Filed under: business, design, environmental issues, savvy tools | Tags: business cards, FSC, green printer, letterhead, recycled paper, soy inks
We’ve crossed a milestone in our “little” endeavor and it’s about time we have our own business cards! We’ve been meeting a lot of new contacts recently and decided that writing our contact info on the back of reciepts found at the bottom of our purses isn’t the most professional. Little did we know, there are so many choices to choose from in the world of business cards…. one sided, 2 sided, inks, papers, colors, and of course the overall aesthetic of the card.
If you haven’t noticed in our previous posts, we all have what one might call a “greener” conscience. This being said, we’ve decided to go with a company called Greener Printer. This is an eco-friendly online printing company that produces everything recycled from business cards, letterhead, brochures, catalogs, posters, etc. They have 8 different papers to choose from, all of which are 100% recycled or post consumer materials and 4 that are Forrest Stewardship Council (FSC) certified. They also have the option of printing with soy or vegetable based inks…. This hardly breaks the surface of the company’s capabilites, environmental impact and green business practices.
I wanted to post the designs we’re leaning toward, but I’m not that computer savvy….hopefully we’ll have something for you to see soon!
Kelsey – Vail, CO
Filed under: business, design, environmental issues, travel | Tags: Dennis Quaintance, Green Day at Hohspitality Design Expo, LEED for hospitality, Proximity Hotel, USGBC
I had the privilege of attending the Green Day portion of the Hospitality Design Expo in Vegas last Wednesday. I think it was a great success! One of the highlights for me included hearing from Dennis Quaintance who owns Proximity Hotel-slated to be the first LEED platinum hotel in the US. He brought a very capitalistic view to the discussion with a focus on return on investment. He also said while he should be proud to be the first platinum certified hotel in the nation, instead he was really embarrassed at how easy it was to reach that level and how little it added to the overall cost of the project. To address Kelsey’s post from last week, there were quite a few developers and brand represenatives present and I know they were all listening carefully to his part of the lecture in particular. We’re starting to see a shift in the market and as consumers demand more eco-friendly properties, the owners will have no choice, but to respond. The business aspect of it makes sense as well. You can lower your operations costs, you can increase interest in your hotel/resort, and get higher occupancy rates. These are proven facts.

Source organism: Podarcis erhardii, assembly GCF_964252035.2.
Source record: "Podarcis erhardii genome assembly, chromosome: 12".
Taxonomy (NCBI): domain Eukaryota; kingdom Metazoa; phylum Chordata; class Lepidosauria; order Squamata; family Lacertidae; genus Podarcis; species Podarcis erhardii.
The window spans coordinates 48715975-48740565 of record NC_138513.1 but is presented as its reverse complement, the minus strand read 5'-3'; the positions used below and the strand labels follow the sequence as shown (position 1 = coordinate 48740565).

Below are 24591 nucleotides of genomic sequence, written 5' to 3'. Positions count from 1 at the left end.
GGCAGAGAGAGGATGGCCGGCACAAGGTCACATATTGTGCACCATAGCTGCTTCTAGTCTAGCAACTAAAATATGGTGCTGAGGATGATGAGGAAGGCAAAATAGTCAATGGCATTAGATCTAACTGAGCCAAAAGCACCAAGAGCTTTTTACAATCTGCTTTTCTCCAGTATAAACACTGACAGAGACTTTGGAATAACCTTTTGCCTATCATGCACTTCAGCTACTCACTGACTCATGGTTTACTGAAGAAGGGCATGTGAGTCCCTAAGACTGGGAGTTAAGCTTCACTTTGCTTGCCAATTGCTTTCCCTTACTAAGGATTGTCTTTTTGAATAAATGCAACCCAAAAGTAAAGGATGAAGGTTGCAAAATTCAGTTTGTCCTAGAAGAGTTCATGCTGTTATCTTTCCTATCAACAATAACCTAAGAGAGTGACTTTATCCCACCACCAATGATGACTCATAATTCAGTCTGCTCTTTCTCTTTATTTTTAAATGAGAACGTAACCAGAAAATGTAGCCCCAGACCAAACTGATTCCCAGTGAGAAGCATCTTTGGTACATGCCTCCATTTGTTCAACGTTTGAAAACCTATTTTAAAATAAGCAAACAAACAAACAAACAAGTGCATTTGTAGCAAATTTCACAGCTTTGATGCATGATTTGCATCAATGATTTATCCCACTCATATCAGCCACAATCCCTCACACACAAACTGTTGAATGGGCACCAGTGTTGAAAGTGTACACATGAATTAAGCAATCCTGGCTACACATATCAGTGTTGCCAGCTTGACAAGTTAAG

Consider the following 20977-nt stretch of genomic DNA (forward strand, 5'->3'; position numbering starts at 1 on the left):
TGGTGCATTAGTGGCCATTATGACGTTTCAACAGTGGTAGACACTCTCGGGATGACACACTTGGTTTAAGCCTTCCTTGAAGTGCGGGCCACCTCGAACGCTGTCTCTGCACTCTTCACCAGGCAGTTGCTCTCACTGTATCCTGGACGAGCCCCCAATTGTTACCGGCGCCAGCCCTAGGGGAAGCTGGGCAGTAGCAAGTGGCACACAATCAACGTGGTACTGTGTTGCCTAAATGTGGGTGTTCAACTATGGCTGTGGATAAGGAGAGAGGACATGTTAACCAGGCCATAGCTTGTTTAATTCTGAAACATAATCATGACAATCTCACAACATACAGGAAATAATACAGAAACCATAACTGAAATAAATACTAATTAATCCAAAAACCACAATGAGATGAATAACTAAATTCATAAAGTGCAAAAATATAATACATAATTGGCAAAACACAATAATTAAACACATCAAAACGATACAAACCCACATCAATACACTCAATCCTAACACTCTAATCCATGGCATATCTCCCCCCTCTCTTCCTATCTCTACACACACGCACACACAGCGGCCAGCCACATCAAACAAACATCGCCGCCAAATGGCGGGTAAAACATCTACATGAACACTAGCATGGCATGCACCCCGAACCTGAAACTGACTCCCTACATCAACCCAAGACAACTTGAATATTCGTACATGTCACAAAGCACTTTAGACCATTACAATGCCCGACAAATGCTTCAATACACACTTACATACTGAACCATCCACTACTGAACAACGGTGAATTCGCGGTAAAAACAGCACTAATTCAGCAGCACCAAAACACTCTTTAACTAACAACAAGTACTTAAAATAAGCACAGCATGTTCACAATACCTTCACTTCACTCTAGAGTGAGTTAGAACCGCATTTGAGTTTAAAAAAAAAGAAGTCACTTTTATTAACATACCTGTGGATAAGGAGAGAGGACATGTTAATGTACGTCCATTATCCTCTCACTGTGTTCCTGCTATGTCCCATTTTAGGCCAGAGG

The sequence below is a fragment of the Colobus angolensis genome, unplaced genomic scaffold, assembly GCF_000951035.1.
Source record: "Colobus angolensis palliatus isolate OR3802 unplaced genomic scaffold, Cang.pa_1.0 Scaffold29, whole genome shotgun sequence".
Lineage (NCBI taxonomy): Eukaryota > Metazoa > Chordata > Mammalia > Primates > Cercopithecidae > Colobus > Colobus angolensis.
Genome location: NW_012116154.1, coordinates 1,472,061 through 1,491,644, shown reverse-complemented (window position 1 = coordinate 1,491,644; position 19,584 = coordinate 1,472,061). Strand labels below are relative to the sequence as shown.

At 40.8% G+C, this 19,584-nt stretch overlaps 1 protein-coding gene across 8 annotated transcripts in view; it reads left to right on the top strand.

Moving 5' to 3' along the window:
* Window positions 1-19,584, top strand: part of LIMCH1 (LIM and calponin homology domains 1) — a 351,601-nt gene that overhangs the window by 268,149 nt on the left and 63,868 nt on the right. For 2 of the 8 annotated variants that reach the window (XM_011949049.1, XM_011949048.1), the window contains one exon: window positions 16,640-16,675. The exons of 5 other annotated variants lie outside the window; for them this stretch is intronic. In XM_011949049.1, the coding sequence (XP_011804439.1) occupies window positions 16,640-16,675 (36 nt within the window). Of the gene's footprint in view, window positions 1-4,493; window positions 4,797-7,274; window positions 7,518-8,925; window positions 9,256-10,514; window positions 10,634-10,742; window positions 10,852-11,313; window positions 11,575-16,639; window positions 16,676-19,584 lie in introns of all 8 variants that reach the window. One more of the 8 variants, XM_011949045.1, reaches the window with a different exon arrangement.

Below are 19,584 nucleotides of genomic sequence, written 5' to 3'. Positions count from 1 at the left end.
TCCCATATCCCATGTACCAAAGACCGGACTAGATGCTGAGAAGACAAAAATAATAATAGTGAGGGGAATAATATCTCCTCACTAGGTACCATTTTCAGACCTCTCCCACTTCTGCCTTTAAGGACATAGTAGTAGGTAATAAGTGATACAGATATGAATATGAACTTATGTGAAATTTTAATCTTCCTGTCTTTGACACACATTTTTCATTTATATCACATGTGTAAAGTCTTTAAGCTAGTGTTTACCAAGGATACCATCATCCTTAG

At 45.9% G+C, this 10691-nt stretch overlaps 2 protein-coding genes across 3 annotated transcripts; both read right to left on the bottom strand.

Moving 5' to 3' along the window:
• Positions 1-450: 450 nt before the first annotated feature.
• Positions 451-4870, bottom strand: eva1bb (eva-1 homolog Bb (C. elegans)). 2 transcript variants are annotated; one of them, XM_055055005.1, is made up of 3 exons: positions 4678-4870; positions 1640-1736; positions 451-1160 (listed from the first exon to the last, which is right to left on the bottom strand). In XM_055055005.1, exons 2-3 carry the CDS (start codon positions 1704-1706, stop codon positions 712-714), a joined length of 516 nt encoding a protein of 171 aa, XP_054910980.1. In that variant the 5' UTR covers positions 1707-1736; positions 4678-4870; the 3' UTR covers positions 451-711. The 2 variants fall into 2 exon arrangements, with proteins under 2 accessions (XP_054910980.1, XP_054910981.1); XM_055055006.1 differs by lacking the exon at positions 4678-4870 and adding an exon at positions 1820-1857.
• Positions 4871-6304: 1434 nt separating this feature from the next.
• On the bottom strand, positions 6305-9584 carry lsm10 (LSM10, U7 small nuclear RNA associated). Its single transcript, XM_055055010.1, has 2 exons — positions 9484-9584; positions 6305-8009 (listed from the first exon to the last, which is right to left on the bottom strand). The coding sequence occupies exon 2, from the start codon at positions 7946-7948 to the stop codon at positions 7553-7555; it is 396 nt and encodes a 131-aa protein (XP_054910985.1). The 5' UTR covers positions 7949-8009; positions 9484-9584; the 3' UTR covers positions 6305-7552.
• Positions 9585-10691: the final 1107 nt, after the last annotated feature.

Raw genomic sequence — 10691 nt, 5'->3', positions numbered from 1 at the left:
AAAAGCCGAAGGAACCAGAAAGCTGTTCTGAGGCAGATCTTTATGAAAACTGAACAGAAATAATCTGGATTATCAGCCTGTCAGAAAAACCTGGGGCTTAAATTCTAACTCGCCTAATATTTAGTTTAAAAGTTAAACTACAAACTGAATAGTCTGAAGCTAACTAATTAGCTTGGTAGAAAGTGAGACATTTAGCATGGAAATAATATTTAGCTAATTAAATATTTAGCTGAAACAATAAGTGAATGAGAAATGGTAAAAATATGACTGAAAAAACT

The best part of the day, though, was the roundtable discussion set up by the USGBC to discuss a LEED for Hospitality category. They explained a bit about how they decide what new categories need to be introduced. Since time is critical, they want to pick the building types that will have the largest impact on society and will educate the most people. Hotels do meet that criteria since there are so many and they have a unique opportunity to reach more people than your average office building.